New claims for jobless benefits rose moderately last week but remained at levels well below recent highs, suggesting no big change in layoffs ahead of the important jobs report for July to be issued Friday.
The Labor Department said Thursday that 365,000 workers filed first-time claims for unemployment benefits in the week that ended Saturday. That was an increase of 8,000 from the prior week.
Analysts were expecting a bigger weekly increase in filings. Looking at the data over a longer period, to smooth out some of the week-to-week volatility, initial jobless claims averaged 365,500 over the four weeks that ended Saturday. That's a drop of 2,750 from the previous four-week moving average and down considerably from the upper range of 380,000 in late May and much of June.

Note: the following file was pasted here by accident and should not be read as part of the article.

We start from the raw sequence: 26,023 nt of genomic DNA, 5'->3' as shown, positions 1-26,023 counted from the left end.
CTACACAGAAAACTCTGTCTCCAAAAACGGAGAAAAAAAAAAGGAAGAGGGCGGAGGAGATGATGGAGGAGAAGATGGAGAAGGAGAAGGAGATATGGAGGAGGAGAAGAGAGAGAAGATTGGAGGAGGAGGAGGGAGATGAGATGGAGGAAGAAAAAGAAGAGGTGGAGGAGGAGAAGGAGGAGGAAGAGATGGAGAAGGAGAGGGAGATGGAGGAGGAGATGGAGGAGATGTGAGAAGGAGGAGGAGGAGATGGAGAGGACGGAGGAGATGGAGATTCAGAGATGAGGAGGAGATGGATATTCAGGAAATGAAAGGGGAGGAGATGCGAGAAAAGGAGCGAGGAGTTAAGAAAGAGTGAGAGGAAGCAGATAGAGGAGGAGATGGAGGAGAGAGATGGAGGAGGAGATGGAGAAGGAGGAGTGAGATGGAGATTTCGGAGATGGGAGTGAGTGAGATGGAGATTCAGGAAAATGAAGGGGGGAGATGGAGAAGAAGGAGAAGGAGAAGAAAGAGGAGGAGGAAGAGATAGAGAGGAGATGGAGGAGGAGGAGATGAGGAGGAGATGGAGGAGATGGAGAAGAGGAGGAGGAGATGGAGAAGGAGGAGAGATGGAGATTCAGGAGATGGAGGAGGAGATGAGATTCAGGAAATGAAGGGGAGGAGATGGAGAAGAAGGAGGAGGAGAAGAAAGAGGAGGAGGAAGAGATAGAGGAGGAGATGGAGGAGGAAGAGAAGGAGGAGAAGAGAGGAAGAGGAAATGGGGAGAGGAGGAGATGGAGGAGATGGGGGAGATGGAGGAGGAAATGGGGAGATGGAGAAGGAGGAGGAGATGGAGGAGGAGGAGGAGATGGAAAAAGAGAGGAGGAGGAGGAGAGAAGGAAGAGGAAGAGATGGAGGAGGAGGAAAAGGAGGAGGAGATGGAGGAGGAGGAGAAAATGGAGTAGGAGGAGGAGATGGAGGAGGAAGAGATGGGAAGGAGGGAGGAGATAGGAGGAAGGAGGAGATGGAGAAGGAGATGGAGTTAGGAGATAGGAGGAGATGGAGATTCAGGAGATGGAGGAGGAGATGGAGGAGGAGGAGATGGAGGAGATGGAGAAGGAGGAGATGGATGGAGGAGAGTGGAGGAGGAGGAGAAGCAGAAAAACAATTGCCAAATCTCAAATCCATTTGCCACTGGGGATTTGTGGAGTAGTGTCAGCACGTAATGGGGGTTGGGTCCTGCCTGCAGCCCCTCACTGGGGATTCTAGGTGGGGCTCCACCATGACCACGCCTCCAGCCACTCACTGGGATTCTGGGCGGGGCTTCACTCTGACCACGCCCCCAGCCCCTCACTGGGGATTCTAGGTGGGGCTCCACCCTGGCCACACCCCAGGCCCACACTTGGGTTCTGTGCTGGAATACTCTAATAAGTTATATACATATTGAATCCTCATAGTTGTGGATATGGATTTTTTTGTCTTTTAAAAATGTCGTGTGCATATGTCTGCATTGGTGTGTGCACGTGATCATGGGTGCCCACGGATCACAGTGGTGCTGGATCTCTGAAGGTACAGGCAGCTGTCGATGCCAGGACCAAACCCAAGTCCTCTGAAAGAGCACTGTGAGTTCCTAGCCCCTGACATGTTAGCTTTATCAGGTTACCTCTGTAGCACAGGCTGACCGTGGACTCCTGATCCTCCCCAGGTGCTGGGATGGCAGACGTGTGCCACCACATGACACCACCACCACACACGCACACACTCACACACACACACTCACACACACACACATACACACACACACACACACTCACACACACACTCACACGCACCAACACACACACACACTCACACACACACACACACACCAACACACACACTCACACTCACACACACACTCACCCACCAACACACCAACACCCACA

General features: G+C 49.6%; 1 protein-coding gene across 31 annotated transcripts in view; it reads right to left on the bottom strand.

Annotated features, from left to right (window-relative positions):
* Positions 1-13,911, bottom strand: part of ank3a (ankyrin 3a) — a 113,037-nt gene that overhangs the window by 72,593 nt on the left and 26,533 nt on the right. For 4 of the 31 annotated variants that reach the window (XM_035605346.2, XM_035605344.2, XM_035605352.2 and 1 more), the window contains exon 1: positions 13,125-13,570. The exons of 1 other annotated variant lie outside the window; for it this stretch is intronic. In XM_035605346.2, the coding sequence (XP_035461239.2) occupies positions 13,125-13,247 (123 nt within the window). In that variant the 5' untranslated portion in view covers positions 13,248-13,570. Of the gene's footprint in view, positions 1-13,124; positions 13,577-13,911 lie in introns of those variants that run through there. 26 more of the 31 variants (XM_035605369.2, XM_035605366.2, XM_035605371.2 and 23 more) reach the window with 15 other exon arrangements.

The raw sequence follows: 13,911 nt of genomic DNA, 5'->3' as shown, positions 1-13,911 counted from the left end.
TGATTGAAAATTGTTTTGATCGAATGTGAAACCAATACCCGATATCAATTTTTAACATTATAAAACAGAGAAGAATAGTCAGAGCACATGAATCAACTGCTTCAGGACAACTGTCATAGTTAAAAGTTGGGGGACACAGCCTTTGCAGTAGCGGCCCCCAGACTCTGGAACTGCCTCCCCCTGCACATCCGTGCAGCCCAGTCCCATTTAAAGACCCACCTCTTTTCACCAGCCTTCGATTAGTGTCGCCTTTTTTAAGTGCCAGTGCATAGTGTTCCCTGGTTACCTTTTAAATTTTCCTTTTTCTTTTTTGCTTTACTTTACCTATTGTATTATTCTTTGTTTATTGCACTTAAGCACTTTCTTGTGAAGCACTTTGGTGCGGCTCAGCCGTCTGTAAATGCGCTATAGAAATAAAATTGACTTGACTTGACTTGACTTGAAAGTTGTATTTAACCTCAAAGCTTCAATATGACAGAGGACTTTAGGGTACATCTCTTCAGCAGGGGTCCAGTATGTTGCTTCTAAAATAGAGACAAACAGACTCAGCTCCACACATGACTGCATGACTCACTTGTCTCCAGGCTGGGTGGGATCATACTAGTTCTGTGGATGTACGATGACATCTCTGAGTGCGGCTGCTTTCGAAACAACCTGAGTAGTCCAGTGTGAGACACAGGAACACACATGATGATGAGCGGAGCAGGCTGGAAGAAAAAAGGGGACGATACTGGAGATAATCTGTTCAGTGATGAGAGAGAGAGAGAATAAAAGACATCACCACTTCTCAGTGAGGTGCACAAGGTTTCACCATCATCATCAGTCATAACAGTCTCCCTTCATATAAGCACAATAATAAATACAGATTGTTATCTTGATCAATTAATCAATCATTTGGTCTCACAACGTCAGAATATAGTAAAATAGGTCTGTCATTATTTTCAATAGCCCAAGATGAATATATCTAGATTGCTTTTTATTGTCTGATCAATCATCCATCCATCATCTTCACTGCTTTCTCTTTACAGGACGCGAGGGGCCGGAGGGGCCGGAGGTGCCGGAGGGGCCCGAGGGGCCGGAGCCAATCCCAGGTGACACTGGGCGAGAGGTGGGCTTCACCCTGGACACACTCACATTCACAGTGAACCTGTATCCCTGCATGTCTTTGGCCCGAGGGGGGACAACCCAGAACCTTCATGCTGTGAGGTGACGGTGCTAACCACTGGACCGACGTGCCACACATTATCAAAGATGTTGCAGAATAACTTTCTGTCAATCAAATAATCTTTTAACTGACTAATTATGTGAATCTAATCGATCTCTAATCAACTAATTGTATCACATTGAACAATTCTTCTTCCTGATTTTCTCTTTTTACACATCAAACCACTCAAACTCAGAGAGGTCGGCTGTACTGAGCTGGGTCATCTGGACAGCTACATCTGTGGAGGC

The improving trend in jobless filings heartened some analysts, but others pointed out that the problem with the job market hasn't been layoffs. It's weak hiring by employers, some of whom are reacting to slowing sales while many others are holding back because of uncertainties about Europe and the fiscal and political outlook at home.